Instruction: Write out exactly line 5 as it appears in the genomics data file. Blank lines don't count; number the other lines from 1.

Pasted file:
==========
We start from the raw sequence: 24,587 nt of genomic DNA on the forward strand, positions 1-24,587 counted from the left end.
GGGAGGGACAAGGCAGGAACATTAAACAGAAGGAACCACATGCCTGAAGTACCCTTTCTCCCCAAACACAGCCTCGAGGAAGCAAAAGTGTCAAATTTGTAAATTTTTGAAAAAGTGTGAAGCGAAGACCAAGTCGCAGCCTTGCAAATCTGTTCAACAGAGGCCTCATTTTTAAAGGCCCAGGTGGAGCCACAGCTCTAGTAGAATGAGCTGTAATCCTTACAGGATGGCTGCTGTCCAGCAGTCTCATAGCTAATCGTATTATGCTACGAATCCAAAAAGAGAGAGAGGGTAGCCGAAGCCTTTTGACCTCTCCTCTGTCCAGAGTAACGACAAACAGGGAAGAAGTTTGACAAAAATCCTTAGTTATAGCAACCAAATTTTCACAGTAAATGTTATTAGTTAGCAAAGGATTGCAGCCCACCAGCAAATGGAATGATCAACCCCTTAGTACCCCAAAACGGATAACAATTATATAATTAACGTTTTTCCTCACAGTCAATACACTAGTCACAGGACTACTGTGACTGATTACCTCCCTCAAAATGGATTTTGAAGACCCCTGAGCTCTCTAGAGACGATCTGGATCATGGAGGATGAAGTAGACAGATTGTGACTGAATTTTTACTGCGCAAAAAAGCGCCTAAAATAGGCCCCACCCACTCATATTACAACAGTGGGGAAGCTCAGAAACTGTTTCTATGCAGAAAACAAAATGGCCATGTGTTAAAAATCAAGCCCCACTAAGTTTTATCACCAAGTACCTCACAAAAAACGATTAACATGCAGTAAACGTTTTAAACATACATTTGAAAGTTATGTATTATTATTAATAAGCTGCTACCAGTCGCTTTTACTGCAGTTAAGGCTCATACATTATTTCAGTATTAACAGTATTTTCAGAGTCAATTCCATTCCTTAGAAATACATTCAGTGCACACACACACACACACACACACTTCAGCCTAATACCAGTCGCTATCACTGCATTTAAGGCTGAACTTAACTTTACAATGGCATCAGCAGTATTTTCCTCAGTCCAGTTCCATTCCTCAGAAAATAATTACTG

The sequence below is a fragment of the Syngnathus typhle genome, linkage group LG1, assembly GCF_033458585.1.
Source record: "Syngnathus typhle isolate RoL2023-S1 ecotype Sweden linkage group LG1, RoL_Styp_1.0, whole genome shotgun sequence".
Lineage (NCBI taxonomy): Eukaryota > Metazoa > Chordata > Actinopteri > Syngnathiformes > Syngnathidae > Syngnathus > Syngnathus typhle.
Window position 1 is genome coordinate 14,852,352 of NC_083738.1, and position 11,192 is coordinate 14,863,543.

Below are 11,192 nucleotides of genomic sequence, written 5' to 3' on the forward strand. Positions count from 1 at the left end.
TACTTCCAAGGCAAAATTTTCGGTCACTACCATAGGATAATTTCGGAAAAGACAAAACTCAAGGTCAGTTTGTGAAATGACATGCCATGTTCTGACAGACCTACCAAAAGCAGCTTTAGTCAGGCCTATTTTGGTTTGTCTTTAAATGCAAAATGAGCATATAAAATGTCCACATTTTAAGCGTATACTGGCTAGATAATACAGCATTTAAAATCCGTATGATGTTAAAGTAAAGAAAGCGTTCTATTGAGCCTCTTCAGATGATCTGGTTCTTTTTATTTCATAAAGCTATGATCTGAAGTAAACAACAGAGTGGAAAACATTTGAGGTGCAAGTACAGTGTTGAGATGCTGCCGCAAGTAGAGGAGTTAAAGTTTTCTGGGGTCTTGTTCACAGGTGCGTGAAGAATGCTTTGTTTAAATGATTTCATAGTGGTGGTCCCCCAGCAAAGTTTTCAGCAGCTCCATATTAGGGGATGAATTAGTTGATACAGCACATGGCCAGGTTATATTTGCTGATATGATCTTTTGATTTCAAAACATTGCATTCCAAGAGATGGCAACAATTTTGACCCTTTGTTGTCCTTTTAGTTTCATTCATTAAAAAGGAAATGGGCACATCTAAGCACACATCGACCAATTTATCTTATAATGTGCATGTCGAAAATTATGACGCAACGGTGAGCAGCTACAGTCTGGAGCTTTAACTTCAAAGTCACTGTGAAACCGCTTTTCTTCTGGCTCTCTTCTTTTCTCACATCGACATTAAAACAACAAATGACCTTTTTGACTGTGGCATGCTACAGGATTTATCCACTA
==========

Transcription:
Lineage (NCBI taxonomy): Eukaryota > Metazoa > Chordata > Actinopteri > Syngnathiformes > Syngnathidae > Syngnathus > Syngnathus typhle.